The FDA said the eggs reached consumers in Colorado, Florida, New Jersey, New York, North Carolina, Pennsylvania, South Carolina, Virginia, and West Virginia through retail stores and restaurants via direct delivery.
The eggs are sold under multiple brand names, including Coburn Farms, Country Daybreak, Food Lion, Glenview, Great Value, Nelms and Sunshine Farms.
The potentially contaminated eggs have the stamp "P-1065 with the Julian date range of 011 through date of 102 printed on either the side portion or the principal side of the carton or package," the FDA said. You can also check out the list of affected products here.
"The voluntary recall was a result of some illnesses reported on the U.S. East Coast, which led to extensive interviews and eventually a thorough FDA inspection of the Hyde County farm, which produces 2.3 million eggs a day. The facility includes 3 million laying hens with a USDA inspector on-site daily," the FDA said.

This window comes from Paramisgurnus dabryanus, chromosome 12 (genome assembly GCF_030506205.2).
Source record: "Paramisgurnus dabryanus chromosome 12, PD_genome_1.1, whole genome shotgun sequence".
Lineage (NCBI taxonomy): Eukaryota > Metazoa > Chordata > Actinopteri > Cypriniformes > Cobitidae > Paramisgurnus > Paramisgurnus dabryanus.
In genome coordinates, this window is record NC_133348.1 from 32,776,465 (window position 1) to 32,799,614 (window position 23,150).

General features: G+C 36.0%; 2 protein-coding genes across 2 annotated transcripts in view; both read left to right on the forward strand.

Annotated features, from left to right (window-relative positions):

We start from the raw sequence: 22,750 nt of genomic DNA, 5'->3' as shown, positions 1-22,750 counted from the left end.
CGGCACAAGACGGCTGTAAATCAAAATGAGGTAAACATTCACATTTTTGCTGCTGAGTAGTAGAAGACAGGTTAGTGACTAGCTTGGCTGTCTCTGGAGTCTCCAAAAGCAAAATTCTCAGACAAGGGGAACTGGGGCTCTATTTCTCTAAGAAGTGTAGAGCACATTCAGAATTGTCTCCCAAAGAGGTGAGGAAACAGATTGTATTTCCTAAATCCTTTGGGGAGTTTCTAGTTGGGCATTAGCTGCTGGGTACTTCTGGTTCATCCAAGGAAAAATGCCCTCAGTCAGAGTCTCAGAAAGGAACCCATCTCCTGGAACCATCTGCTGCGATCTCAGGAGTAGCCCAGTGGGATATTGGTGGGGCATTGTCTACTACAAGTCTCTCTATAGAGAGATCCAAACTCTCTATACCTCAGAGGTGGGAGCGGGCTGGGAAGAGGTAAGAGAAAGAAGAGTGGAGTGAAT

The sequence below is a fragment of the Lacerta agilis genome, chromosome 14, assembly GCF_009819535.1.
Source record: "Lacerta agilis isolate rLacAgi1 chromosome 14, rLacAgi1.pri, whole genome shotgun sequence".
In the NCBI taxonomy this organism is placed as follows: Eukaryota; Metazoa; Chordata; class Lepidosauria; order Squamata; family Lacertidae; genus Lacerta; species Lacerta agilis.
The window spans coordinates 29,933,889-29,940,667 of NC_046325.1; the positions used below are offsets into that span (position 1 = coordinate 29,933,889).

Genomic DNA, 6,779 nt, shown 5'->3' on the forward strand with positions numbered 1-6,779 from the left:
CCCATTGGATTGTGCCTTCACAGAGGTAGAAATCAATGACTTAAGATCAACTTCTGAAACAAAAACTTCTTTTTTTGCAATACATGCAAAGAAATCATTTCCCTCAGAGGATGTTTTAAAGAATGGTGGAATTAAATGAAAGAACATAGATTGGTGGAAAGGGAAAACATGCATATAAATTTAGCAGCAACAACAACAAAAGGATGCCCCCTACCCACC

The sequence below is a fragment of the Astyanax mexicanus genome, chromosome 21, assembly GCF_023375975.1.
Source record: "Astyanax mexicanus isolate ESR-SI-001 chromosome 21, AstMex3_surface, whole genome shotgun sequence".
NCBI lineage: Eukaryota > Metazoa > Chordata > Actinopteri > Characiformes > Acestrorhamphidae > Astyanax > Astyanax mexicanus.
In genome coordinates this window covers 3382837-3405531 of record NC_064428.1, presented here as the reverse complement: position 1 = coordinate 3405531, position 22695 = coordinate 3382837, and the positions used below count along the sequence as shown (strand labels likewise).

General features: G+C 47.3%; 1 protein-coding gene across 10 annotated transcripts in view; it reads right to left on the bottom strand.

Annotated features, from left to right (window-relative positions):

The recall is the largest in the U.S. since 2010, when an Iowa farm recalled 550 million eggs due to a salmonella outbreak, according to Food Safety News, There were 1,939 reported salmonella infections likely associated with that outbreak.
"We all like cheap food. But when we're spending billions to deal with a salmonella outbreak, it isn't really as cheap as it seems," Pollan told CNN's Sanjay Gupta back in 2010.
"I buy farmer's market eggs," Pollan also told CBS News that same year. "They cost more, but are a better product in every way, including taste and—because they come from small flocks that get to spend time outdoors—are safer as well. You'll spend 50 cents an egg instead of 13, but this is definitely a case of you get what you pay for."